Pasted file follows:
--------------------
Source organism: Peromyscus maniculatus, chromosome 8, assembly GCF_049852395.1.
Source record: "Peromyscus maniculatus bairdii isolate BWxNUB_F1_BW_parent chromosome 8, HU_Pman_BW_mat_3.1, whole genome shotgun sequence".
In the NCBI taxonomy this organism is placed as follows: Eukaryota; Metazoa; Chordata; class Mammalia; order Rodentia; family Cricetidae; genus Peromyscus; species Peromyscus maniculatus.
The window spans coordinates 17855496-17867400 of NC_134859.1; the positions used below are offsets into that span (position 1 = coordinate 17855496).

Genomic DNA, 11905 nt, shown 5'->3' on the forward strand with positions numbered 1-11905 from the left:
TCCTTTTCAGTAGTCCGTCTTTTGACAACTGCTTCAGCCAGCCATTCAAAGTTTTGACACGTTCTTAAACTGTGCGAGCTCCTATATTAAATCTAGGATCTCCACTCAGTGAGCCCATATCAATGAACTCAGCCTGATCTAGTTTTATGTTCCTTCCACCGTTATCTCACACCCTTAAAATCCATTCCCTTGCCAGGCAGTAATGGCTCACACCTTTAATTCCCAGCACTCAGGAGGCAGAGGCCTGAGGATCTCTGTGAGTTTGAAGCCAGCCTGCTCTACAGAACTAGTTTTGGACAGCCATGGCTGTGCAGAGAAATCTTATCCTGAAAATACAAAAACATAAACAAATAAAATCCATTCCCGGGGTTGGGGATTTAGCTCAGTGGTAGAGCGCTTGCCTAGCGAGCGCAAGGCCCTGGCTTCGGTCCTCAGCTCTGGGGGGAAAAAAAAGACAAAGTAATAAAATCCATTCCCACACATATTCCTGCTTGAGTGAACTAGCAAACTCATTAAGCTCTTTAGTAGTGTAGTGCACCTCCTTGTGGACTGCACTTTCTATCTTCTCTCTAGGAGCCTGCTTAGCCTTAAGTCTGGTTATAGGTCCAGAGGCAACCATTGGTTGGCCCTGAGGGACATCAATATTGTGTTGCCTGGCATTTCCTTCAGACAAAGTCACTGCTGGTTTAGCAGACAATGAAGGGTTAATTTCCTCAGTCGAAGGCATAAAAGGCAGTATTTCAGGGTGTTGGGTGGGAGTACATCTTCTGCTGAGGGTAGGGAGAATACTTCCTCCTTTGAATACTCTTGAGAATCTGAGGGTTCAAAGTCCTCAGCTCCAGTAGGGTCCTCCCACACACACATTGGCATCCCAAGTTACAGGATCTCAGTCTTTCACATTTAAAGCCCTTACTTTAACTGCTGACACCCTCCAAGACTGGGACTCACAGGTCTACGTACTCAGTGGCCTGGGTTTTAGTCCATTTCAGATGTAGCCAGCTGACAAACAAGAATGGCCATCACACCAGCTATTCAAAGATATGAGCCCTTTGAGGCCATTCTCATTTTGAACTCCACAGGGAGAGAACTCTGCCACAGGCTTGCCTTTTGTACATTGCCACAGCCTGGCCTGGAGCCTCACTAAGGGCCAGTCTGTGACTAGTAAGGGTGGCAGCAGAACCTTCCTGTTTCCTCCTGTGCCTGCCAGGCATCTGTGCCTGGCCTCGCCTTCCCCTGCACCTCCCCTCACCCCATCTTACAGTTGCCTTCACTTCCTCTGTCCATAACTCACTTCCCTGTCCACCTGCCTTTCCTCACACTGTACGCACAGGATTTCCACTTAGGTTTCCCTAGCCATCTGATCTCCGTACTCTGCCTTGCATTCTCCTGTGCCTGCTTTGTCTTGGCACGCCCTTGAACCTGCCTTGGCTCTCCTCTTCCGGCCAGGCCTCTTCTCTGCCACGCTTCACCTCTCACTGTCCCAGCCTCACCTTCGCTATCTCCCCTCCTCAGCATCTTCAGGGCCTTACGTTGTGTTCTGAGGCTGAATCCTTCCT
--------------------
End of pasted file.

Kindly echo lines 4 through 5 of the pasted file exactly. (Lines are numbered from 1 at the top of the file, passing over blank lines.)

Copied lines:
The window spans coordinates 17855496-17867400 of NC_134859.1; the positions used below are offsets into that span (position 1 = coordinate 17855496).

Genomic DNA, 11905 nt, shown 5'->3' on the forward strand with positions numbered 1-11905 from the left: